Perhaps fittingly then, it was at a German show where their music first began to resonate in a notable way. After only two months as a band, they travelled to the country and performed at three shows. “It was great,” they tell me, “it was the first time we’d seen that kind of reaction, with people moshing and moving that way.” When I ask if that was because German audiences could understand the lyrics more easily they agree it may have helped, but they discuss that more importantly “when you go to smaller cities people are not spoiled with international touring bands non-stop” like audiences often are in London. In comparison to Left of the Dial, which the band played a few weeks prior, where “from the first note literally everyone came in, they almost popped out of the floor,” London audiences have a tendency to “just have another cigarette and miss half the set” which the band laughingly admit they’re often guilty of too.


It’s interesting to consider the way in which spoiled London audiences have a tendency to dismiss certain acts for belonging to a ‘scene’ in comparison with the closer attention paid by regional audiences. Perhaps as a result of this fickle nature the band “take stage time really seriously.” Frontman Lev describes how “from seeing classical concerts, I feel like every minute and second counts.” He even states how he doesn’t “like drinking water on stage because it’s such a breaking of the fourth wall. I want a show to be like watching a magic trick, I want it to capture that feeling.”



Despite the centrality of their live shows to their rapidly growing reputation, Kyoto Kyoto have a notable output of recorded music, culminating in the release of their first EP ‘Mirror Flexing Jaw’ at the beginning of 2022. When discussing the EP, they look back with nostalgia, thinking of how “we didn’t have any idea how any of that kind of stuff really worked, we just wanted to record something and be an official sort of band. It was a very spontaneous kind of thing, and we weren’t really thinking down the line. It was very much recorded on a budget, but it also definitely put us on the map in some way.” It was also important for the band to assess the relationship between their live shows and recorded output, as they needed to see “if we could pull it off as well, to see if we could translate and replicate it on a recording.” When asked if there is anything they would change they reply sincerely “definitely. We would take more time and change the approach on the production. We would maybe have waited a bit more and saved a bit of money so we could make it as big as possible.”


Despite the DIY roots of the EP, the band has continued to progress and develop, as embodied in their single ‘Trier’. The track centres around one of Germany’s oldest cities, Trier, which frontman Lev grew up just down the road from. Because of its age, he explains, “you’ve got a lot of tall standing buildings from the Roman Empire. When I’m there it has a very nostalgic feel connecting me to the city.” He goes on to describe how for him “Trier is a symbol for… a city being so great but also being modernised. It’s just a symbol of pure craft and nostalgia and German art and music coming together. When I go to Trier, I can embrace all of it in one go.” Despite his concerns, he is keen to clarify that he doesn’t see “modernity itself as an issue, but the stuff that comes from modernity.” He gives the example of “people not being aware of the greatness around them, such as great art, great literature, or great music, which surrounds them non-stop, but they’re just distracted. I think the modern problem is people getting distracted too easily, by their phones etc. when in every city around you, every moment could be a source of inspiration to do something or write something.”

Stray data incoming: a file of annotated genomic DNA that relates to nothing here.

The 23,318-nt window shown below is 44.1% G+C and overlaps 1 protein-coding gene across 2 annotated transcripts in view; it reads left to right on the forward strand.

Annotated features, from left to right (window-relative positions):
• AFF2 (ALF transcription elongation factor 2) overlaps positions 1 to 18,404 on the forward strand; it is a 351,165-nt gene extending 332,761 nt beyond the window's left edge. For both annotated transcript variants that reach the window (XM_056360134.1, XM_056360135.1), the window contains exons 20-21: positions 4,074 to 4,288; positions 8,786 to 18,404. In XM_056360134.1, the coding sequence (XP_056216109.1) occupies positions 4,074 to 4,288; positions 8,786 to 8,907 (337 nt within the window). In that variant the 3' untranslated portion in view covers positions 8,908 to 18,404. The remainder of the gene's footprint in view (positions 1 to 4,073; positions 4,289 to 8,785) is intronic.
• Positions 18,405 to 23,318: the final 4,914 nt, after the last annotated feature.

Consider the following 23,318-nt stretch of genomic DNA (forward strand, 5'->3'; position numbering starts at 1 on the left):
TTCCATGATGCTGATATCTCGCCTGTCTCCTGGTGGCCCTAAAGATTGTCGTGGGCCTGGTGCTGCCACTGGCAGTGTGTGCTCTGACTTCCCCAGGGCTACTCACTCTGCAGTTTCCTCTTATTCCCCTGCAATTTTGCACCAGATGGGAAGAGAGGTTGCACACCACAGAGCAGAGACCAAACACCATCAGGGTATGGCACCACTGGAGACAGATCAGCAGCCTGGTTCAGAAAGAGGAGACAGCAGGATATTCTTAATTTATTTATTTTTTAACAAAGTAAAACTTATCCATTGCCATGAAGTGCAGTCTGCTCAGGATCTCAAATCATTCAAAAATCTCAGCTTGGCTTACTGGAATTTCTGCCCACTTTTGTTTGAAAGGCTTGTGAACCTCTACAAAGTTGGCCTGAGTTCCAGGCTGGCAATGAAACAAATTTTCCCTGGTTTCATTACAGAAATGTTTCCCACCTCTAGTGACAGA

Kyoto Kyoto are not an act who can be accused of overlooking the history around them. Drawing on a complex tapestry of inspirations they borrow from and invert details of genres as if it were a game, but the product is momentous. Their small yet complex discography swerves in unexpected directions, fuelled by fun as much as emotion, and an astounding yet obvious love of detail. Their aspirations for the future remain undetermined but never directionless, with the group explaining how they “want to explore things such as classical, but never in a way that is just one genre. Never abandon songwriting and writing songs.” Their future is intriguing but, I reflect as we head out of the cosy haven of the café and back into the streets of Dalston, it will be as much informed by the past as it is by the desire to create something new.